World Health Organization: Getting your workplace ready for Covid:19
Government of Canada: Resources for Canadian businesses
Government of Canada: Risk-informed decision-making guidelines
Government of Canada: Preventing Covid-19 in the workplace
Canada Post: Practicing social distancing
Trucking HR Canada: Covid-19 resource guide for trucking and logistics
Canadian Urban Transit Association: Guidance for the Public Transit Industry
International Association of Public Transport: Management of Covid-19 guidelines for public transport operators
Mental Health Commission of Canada: Choosing information sources for mental wellbeing
6. Is it even possible for dispatchers and operations teams to work from home?
The freight has to move when the freight has to move. But some trucking industry workplaces had already established flexible hours that could also be used to support the “social distancing” that will help in the fight against Covid-19.
“Transportation has a stigma that, ‘You’re a dispatcher, you have to work in the office. You’re a planner, you have to work in the office.’ That’s not the case,” Challenger Motor Freight HR manager Randi Butcher said, during a presentation at Trucking HR Canada’s Women with Drive conference.
The focus is on ensuring work is completed.
One for Freight operations teams have also proven they can successfully dispatch equipment from afar, said Stephanie Carruth, who supports research and development at the fleet.
Some fleets are even thinking about making the telecommuting a permanent feature.
7. Is there any hours-of-service relief for those hauling emergency supplies?
Canada has introduced an Essential Freight Transport Exemption for federally regulated carriers and drivers who are moving essential Covid-19 supplies and equipment as part of the emergency relief effort.
The rules still require drivers to maintain logs, and carriers using the exemption must follow a list of criteria such as notifying an hours of service director where they plan to use the exemption, identifying all the drivers and vehicles that will use it, and including a copy of the exemption in every vehicle. Drivers who are using the exemption will need to note that in the remarks section of a daily log.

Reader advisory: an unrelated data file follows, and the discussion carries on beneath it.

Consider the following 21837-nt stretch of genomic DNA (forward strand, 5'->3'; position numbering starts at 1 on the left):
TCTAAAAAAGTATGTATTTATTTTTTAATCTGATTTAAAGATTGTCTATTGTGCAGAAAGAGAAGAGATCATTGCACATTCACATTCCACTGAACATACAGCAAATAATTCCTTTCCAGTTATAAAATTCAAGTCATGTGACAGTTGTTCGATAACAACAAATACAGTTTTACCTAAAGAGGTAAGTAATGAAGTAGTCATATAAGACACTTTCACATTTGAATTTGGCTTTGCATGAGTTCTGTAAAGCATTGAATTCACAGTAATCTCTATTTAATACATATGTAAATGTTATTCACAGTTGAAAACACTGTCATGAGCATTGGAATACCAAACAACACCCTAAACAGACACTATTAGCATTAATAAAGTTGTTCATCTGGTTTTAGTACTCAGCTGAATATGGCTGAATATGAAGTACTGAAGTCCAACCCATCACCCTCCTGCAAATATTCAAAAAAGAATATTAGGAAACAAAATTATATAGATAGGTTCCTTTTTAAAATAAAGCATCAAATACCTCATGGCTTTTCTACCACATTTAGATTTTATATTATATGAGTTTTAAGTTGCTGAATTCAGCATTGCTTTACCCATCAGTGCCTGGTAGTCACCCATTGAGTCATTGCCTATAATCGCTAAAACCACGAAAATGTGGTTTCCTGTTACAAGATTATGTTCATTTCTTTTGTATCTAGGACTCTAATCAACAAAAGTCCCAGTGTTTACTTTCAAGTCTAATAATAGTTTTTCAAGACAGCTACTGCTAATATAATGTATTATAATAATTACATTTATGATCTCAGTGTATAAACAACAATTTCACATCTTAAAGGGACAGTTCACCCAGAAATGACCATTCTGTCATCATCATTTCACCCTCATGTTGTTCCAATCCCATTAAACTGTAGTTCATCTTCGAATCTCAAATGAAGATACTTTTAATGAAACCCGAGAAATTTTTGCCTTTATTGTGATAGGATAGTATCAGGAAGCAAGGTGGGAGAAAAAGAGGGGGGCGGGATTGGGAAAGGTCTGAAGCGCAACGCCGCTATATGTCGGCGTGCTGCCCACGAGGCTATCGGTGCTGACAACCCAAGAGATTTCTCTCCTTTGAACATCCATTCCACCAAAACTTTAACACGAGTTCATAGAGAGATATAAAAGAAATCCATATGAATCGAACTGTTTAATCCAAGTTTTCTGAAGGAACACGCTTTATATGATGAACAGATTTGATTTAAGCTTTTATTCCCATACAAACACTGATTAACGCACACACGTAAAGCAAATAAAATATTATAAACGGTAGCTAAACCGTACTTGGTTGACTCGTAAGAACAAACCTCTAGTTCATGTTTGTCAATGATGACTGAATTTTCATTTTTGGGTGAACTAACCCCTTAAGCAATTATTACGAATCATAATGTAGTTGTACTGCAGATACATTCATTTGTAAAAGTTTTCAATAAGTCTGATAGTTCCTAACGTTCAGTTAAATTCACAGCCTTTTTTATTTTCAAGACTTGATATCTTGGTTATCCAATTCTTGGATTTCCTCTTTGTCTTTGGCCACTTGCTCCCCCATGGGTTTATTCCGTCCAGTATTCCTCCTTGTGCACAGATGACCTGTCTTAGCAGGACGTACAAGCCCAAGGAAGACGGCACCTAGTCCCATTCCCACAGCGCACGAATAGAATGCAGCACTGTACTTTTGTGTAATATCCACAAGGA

Eligible items for the exemption are medical supplies and equipment, food, sanitary supplies, equipment and supplies for temporary housing and quarantine facilities, medical personnel, and persons for transport for medical, isolation, or quarantine purposes.
The exemption is scheduled to be in place until at least April 30. But all other aspects of hours-of-service regulations remain in place.
Several provinces have unveiled similar relief within their jurisdictions.
The U.S. had previously issued a national emergency declaration to provide hours-of-service (HOS) relief to interstate truck drivers moving emergency supplies in response to the Covid-19 outbreak. It’s the first time the Federal Motor Carrier Safety Administration has issued such nationwide relief.
8. Is there any more flexibility in scheduling deliveries?
Ontario and British Columbia have both announced they are postponing municipal noise bylaws and other local delivery restrictions to allow for off-peak deliveries.
The City of Toronto was one of the first jurisdictions to exempt retail businesses from the community’s noise bylaws to facilitate 24-hour deliveries in the midst of its response to Covid-19.
The need for the added flexibility had been raised by the Retail Council of Canada.
Ontario, meanwhile, has also eased the restrictions to operate Long Combination Vehicles (LCVs) before and after long weekends.
9. Will truck stops remain open?
Truck stops across North America are keeping their doors open, but many have adjusted everything from available dining services to cleaning protocols in the fight against Covid-19.
Looking for a location with open doors? Several directories have been compiled here.